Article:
Having conquered the amateur golf world, he turned professional. His first outing as a regular on the PGA Tour, the Los Angeles Open in January 1962, was in retrospect curiously inauspicious. He finished well down the list and won less than $100.
He continued to struggle through the winter while getting used to the travel -- a new town and bed every week, restaurant food daily -- and playing on the heavily trafficked public-fee courses that were not in the kind of condition to which he had become accustomed.
On the other hand, he finished in the money in all 26 events entered and eventually won three times, including his historic U.S. Open.
From that point on, he would set competitive records that may well never be matched. In the next 25 years, Nicklaus won 67 more tournaments on the PGA Tour (including six Masters, four U.S. Opens, and five PGA Championships) and 18 abroad (including three British Opens).
His 20 major titles, including the two U.S. Amateur titles, are seven more than anyone else. Even the greatest of athletes do not win every competition they enter, and in golf that is especially the case.
The next and perhaps more meaningful measure, then, of a player's talent is how close he has come to winning those times in which he doesn't in fact walk away with the victory. In this, Nicklaus is far and away the champion of champions.
From 1962-69 on the PGA Tour alone, he finished in the top 10 in 122 out of 186 events entered and was second 24 times. From 1970-79, he was in the top 10 in 111 of 171 events and was second 20 times.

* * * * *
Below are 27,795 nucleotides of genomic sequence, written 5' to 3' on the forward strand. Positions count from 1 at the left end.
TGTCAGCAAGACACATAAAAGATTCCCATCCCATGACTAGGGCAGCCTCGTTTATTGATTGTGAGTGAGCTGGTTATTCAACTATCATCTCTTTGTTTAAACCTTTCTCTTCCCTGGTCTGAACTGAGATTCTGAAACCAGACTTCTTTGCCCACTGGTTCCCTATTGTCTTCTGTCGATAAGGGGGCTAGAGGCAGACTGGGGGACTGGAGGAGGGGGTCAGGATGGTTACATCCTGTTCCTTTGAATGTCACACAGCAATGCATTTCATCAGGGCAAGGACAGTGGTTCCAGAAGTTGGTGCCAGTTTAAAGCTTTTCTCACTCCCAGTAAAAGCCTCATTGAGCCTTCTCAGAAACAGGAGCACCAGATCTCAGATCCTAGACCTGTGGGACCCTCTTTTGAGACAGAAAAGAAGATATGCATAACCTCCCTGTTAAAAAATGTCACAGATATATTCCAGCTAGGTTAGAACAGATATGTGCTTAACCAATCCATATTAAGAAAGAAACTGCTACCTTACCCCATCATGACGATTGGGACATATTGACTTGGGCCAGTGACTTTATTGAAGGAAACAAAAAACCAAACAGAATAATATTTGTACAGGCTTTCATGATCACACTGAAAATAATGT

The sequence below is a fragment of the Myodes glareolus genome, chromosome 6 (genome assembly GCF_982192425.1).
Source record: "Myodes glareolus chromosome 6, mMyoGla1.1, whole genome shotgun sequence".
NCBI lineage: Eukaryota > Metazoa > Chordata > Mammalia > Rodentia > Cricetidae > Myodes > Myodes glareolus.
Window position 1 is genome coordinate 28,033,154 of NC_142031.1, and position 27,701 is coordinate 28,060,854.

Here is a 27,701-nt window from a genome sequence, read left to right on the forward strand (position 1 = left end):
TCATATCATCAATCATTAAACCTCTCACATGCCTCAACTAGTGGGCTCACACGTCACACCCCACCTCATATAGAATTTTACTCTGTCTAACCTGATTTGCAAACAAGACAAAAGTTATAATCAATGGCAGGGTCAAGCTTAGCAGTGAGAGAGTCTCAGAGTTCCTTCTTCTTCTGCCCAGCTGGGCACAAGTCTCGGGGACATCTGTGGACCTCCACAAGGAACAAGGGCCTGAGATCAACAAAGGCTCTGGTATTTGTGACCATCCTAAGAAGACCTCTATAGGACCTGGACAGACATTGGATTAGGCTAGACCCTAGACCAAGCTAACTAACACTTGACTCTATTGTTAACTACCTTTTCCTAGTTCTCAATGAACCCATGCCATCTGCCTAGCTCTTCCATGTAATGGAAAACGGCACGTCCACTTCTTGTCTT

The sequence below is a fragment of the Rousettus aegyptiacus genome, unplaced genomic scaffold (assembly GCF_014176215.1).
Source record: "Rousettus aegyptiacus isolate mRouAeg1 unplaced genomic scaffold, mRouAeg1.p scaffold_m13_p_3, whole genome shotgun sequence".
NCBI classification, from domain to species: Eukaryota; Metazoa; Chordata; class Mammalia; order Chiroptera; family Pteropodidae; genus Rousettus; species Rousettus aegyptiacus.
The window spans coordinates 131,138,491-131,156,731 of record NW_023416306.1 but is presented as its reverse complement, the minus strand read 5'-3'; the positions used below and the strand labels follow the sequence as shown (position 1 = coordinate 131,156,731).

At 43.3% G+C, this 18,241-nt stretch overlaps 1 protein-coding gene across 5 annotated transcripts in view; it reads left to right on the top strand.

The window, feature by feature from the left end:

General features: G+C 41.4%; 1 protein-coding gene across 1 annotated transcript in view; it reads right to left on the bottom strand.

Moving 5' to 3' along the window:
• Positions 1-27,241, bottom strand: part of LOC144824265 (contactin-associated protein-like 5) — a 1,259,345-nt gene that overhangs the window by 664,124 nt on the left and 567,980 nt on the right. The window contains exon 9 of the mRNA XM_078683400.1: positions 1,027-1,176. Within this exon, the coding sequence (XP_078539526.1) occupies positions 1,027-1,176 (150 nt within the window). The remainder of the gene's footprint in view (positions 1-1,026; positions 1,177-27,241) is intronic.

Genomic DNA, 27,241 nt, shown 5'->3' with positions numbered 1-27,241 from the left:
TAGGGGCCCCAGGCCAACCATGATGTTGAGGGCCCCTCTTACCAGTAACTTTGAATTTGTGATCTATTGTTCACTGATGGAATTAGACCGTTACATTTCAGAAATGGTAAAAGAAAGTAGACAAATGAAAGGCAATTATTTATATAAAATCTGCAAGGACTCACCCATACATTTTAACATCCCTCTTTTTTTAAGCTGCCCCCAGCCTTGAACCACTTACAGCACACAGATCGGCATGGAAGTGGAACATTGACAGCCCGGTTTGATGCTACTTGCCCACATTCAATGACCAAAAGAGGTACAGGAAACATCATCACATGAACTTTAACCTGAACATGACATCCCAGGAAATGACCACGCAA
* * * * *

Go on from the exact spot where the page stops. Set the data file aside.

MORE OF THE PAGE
To refine this aspect of his record even more, from 1962-79 -- in a total of 335 PGA Tour events -- Nicklaus missed the cut a mere nine times. More to the point, in the major championships in which he made the cut from 1962-79, Nicklaus's average finishes were sixth in the Masters, 11th in the U.S. Open, fifth in the British Open, and eighth in the PGA.
Of course, Nicklaus set many scoring records along the way. His 271 at the 1965 Masters smashed Ben Hogan's tourney record by three shots, and Jack won the tournament by nine. At the 1967 U.S. Open, Nicklaus drained a 22-foot birdie putt on the 72nd hole to break Hogan's Open record. The 275 mark stood until 1980, when Nicklaus, age 40, shot a 272.
Jack's greatest year was 1972, when he prevailed in the Masters, U.S. Open, and five other Tour events; he lost the British Open by a stroke. The years 1962-79 were essentially Nicklaus's prime years, but he would retain his incredible competitiveness beyond the time when most athletes, great or otherwise, are contenders.
He had been the youngest to ever win the Masters, and in 1986 he became the oldest winner of that title (at 46), which he won with great flair. In the final 10 holes, the old man recorded six birdies and an eagle.
Playing a limited number of events on the Senior PGA Tour, Nicklaus won 10 times (out of 32 tries) from 1990-95, twice winning the U.S. Senior Open.
In 1996, playing in his 40th consecutive U.S. Open -- itself a record -- on the monstrous Oakland Hills C.C. course, Nicklaus finished in a tie for 27th with the same score (287) that Hogan made to win the Open on the same layout. When he strode up the 18th fairway to conclude his play, Nicklaus was greeted with a thunderously warm ovation.
In 1998, Nicklaus tied for sixth at the Masters. He officially ended his career at St. Andrew's in the British Open in July, 2005, at the age of 65. He finished with a flourish, holing a 15-footer on 18 for a birdie.
Nicklaus-designed golf courses are famous around the world. It is estimated that his company has more than 300 courses currently in play, which would make it responsible for an amazing 1 percent of all courses in existence.
Nicklaus has "officially" and unofficially been dubbed the greatest golfer in the history of the game. Based on his record, and with longevity a definite part of the equation, the designation can hardly be denied.